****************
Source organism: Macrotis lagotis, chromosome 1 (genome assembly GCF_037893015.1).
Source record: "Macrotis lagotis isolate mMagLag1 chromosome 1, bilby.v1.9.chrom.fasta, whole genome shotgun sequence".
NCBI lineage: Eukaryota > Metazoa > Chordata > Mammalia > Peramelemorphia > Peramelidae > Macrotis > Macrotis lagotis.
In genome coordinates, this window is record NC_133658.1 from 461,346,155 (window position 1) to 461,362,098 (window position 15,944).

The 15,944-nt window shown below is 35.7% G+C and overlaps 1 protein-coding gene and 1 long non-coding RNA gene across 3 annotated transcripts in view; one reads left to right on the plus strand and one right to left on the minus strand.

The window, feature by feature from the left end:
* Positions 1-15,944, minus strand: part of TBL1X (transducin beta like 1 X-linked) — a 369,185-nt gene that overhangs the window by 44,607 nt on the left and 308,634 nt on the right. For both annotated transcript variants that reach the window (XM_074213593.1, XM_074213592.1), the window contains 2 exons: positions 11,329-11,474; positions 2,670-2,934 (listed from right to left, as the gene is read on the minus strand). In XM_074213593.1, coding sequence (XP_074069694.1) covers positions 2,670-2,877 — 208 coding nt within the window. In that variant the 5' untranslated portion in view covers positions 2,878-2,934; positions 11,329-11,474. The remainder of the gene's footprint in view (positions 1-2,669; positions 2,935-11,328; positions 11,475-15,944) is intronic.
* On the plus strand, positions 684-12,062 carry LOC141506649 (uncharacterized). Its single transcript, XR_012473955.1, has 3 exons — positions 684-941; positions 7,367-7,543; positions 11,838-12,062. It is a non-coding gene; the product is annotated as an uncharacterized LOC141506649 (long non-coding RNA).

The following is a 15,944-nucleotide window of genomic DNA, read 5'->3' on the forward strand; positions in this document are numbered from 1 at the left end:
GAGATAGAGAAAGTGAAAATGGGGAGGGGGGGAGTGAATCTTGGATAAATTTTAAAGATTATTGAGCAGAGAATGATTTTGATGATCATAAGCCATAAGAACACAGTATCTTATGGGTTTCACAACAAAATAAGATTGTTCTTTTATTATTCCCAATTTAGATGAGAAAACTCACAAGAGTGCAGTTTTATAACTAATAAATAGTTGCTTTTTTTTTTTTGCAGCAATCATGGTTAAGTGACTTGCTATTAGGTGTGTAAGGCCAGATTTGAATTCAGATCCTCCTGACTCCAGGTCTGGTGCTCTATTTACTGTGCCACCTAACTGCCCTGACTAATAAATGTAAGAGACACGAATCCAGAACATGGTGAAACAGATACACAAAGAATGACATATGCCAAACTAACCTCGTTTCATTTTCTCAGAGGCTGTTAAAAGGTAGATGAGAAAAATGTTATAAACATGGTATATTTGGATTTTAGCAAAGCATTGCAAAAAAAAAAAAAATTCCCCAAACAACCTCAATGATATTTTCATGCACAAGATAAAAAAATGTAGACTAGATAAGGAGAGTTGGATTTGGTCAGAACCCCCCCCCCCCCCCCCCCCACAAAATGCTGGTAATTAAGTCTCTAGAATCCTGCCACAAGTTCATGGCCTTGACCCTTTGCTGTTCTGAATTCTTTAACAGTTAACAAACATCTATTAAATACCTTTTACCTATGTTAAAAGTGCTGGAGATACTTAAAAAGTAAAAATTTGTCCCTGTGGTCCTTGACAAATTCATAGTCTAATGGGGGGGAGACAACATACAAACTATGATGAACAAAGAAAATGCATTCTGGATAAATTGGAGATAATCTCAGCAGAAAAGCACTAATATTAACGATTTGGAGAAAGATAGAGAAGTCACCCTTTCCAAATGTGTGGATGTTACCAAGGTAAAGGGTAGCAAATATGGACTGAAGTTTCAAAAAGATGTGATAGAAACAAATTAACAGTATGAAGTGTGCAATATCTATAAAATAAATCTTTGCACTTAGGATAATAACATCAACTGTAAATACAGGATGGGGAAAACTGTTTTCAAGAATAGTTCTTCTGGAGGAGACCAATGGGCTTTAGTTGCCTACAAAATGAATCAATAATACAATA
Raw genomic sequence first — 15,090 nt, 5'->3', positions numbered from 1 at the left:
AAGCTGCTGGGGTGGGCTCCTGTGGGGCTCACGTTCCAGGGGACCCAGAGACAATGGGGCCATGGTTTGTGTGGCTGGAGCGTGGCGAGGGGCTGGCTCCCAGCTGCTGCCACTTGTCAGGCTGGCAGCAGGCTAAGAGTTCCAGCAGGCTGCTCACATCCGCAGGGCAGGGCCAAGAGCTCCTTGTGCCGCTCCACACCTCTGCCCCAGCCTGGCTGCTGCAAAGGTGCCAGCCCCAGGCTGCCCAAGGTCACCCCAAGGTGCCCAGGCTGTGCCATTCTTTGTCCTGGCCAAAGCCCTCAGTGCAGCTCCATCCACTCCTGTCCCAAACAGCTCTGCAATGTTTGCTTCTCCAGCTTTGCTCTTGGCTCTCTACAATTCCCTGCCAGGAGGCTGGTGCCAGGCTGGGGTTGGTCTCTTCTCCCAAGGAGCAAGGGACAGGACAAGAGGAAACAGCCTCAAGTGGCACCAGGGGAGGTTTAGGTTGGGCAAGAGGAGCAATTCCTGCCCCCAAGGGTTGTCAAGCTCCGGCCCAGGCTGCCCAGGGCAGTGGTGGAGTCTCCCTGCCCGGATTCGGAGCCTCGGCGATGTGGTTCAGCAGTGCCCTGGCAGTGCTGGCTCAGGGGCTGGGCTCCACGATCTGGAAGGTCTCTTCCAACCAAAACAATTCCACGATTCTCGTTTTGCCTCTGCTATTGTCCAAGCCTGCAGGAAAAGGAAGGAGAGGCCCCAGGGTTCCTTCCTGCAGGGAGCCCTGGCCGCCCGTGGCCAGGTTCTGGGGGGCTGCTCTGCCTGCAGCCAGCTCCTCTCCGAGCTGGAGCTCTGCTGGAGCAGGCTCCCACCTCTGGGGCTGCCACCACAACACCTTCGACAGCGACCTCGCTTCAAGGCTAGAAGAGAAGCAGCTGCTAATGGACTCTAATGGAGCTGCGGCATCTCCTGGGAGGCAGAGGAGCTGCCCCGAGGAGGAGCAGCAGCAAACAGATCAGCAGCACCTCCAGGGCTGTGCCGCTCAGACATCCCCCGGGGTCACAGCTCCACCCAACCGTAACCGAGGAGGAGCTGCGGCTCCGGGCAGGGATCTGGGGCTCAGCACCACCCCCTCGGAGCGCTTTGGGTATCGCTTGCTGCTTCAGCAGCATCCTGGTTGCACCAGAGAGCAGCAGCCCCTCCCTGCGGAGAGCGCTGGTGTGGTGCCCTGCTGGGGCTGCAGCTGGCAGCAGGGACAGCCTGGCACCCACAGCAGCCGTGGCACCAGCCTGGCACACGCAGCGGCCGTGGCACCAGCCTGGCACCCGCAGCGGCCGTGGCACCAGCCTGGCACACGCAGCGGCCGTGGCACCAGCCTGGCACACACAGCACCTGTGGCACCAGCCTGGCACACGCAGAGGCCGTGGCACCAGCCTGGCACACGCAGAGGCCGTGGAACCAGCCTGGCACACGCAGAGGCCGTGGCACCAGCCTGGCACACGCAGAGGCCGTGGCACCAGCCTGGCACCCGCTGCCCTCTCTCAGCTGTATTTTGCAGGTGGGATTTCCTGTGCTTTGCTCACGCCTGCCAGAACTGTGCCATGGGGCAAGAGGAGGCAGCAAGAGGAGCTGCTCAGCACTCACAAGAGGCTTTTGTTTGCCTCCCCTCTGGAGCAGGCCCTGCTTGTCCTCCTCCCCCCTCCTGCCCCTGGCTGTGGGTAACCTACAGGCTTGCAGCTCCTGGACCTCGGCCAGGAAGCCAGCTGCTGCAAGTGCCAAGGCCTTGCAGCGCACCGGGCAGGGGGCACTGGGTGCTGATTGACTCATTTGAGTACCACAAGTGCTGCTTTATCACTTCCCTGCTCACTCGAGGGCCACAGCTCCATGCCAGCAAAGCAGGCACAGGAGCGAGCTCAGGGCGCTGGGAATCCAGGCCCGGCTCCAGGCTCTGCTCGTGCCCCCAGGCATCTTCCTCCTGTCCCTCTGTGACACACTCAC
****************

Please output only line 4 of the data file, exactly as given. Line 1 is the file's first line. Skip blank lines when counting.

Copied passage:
In genome coordinates, this window is record NC_133658.1 from 461,346,155 (window position 1) to 461,362,098 (window position 15,944).